Jon Pastor, with whom I?ve been corresponding recently, reports that his public radio affiliate recently aired a 3-part series on intelligent-design creationism. Mr. Pastor is a computer scientist and artificial intelligence researcher by profession, with strong avocational interests in typography, page layout, and Web design. Unaware that the name was about to be co-opted by creationists, he registered the domain ?intelligent-design.net? back in 1998, when it seemed like a felicitous description of both his professional and amateur interests. Here is his essay:
Temple University?s Public Radio affiliate (WRTI) regularly airs a feature called Temple View, described on the WRTI website (www.wrti.org) as a ?daily public affairs program featuring interviews with newsmakers, authors, musicians, and…experts on various topics.?
During the week of June 27 ? July 1, 2005, WRTI?s Jim Hilgen presented a three-part Temple View series, described as a review of the debate about what Mr. Hilgen called ?Intelligent Design?. Since, to paraphrase IDC advocate William Dembski, (1998) as scientists we know that ?Intelligent Design? is creationism, I will refer to it henceforth as ?Intelligent Design Creationism,? or IDC.
After hearing the first segment in this series, I perceived a strong pro-IDC bias, and called WRTI immediately to discuss my concerns with Mr. Hilgen. He assured me that his intent had been to present a balanced and unbiased review, and suggested that I download all three segments ? which are available as MP3 files on WRTI?s website, at http://www.wrti.org/programming/schedule/feature/templeview.htm ? to evaluate the series as a whole.
After listening carefully to each segment, and performing an objective analysis of the allocation of time to the various experts quoted in the report, I felt even more strongly that the series could not by any reasonable criteria be called balanced or unbiased. Clips from interviews with IDC supporters ? Michael Behe, one of the supposedly scientific proponents of IDC, and John Calvert, a lawyer active in the IDC movement ? occupy fully 60% of the total air time for the three segments in Mr. Hilgen?s report, as contrasted with less than 5% for Temple biologist Stuart Neff. The ratio of pro- to anti-IDC air time is therefore an astonishing twelve to one.
This quantitative imbalance is exacerbated by qualitative factors. First, Behe and Calvert provide no support for their inflammatory statements, statements that have been amply and convincingly challenged and refuted many times. Furthermore, their opinions are presented without giving any voice to these challenges and refutations: the comments by Stuart Neff do not explicitly address any of the issues raised by Behe and Calvert. Finally, their opinions are presented with no hint that they are not only highly controversial, but also accorded virtually no credence in the scientific community.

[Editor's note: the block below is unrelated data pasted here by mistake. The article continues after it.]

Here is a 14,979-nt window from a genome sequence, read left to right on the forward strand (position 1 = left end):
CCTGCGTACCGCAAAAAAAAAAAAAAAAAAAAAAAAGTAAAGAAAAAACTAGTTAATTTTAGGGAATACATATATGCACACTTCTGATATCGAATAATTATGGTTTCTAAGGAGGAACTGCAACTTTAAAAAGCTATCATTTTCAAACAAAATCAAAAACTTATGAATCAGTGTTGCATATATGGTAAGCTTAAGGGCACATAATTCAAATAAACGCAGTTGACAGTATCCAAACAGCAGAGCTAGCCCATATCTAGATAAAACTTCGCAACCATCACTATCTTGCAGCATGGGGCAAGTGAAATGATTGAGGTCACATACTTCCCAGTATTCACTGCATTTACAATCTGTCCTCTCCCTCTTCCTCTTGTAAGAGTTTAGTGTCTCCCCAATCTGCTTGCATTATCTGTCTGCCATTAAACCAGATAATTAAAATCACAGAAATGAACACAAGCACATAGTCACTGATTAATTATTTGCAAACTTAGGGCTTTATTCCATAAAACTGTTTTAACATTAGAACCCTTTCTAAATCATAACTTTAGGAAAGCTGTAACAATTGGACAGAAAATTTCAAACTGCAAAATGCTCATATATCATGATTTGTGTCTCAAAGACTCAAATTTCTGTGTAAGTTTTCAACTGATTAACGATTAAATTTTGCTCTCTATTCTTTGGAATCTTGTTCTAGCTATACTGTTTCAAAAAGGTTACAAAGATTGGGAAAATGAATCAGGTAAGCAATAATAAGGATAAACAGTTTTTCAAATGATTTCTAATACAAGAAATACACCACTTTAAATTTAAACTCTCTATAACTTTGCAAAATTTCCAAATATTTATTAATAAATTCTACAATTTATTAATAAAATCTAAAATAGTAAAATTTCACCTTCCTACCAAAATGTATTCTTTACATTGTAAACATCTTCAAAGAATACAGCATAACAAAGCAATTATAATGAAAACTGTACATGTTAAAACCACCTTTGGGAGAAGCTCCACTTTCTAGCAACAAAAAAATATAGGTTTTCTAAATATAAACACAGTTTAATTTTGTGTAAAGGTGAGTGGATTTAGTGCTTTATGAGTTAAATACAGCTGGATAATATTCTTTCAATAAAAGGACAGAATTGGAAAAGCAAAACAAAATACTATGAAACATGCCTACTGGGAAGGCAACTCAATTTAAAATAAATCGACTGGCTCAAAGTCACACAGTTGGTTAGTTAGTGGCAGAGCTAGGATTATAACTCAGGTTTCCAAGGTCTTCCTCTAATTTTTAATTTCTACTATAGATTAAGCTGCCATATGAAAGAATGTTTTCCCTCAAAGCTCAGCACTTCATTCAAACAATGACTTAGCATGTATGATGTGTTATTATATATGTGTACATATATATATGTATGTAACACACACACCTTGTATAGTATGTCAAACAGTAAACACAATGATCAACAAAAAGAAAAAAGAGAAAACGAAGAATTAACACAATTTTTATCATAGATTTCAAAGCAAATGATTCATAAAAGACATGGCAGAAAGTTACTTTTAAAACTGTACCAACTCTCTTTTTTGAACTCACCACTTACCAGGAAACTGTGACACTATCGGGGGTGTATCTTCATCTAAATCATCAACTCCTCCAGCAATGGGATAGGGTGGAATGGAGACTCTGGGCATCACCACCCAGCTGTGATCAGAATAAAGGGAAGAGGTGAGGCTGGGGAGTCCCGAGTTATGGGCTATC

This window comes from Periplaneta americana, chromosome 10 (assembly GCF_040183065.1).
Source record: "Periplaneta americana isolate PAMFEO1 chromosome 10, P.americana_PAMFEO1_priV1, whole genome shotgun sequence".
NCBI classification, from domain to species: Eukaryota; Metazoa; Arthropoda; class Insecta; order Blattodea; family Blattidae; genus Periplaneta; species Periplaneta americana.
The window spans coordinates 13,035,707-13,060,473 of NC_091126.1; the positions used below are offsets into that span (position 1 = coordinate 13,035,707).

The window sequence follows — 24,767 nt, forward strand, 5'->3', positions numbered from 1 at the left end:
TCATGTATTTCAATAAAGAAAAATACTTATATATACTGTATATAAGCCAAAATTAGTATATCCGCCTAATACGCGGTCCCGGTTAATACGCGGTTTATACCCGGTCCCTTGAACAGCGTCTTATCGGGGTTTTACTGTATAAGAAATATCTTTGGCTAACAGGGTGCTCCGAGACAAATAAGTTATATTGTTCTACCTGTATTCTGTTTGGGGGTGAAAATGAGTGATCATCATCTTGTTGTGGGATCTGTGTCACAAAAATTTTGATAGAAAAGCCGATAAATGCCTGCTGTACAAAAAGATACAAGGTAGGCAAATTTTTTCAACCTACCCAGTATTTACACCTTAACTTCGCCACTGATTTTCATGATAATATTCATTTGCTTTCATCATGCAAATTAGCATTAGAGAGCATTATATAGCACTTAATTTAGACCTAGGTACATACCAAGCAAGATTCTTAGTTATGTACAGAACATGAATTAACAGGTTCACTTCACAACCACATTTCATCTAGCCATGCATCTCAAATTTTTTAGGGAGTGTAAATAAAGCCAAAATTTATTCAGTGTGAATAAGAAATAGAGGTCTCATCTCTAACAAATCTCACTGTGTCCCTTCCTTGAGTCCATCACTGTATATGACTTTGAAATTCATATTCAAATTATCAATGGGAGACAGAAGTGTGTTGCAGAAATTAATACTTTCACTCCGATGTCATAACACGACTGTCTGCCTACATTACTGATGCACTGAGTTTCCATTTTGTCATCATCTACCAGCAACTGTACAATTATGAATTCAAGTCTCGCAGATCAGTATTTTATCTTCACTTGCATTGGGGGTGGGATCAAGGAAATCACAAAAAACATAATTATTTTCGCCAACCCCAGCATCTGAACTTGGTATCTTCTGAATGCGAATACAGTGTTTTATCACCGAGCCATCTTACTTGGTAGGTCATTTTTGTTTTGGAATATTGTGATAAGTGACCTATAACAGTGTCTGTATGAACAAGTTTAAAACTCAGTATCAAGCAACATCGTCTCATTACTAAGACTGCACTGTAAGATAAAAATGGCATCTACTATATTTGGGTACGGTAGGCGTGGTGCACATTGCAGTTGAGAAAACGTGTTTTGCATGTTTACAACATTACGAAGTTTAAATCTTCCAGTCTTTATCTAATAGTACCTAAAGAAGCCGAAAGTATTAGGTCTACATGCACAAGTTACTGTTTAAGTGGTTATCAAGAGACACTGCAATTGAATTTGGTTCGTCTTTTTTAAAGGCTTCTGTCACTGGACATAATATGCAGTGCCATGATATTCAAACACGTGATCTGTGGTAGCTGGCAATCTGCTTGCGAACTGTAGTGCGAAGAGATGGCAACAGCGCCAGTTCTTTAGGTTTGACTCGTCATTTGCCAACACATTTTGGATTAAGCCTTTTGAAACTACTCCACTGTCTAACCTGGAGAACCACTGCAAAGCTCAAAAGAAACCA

An uninformed listener, after hearing Mr. Hilgen?s report, would be unaware that IDC has no support among credible scientists, and draw the grossly erroneous conclusion that Darwinian evolution is losing in a Darwinian battle. As we know ? again echoing Dembski ? the truth is precisely the opposite: IDC is regarded as credible only within an infinitesimal cadre of unabashedly sectarian advocates, few of whom have scientific credentials relevant to the issues on which they opine. Supposedly scientific proponents of IDC, such as Behe, are coy about the nature of the purported ?designer? ? although it is strikingly obvious from Behe?s statements in the WRTI interview that he has strong preconceptions about his designer?s identity; but other proponents, such as Calvert, accurately portray the debate as having an explicit theological agenda. As a theory founded on religious doctrine, with evidence selected to support pre-determined conclusions, IDC cannot be regarded as science, and is not so regarded by an overwhelming majority of the scientific community.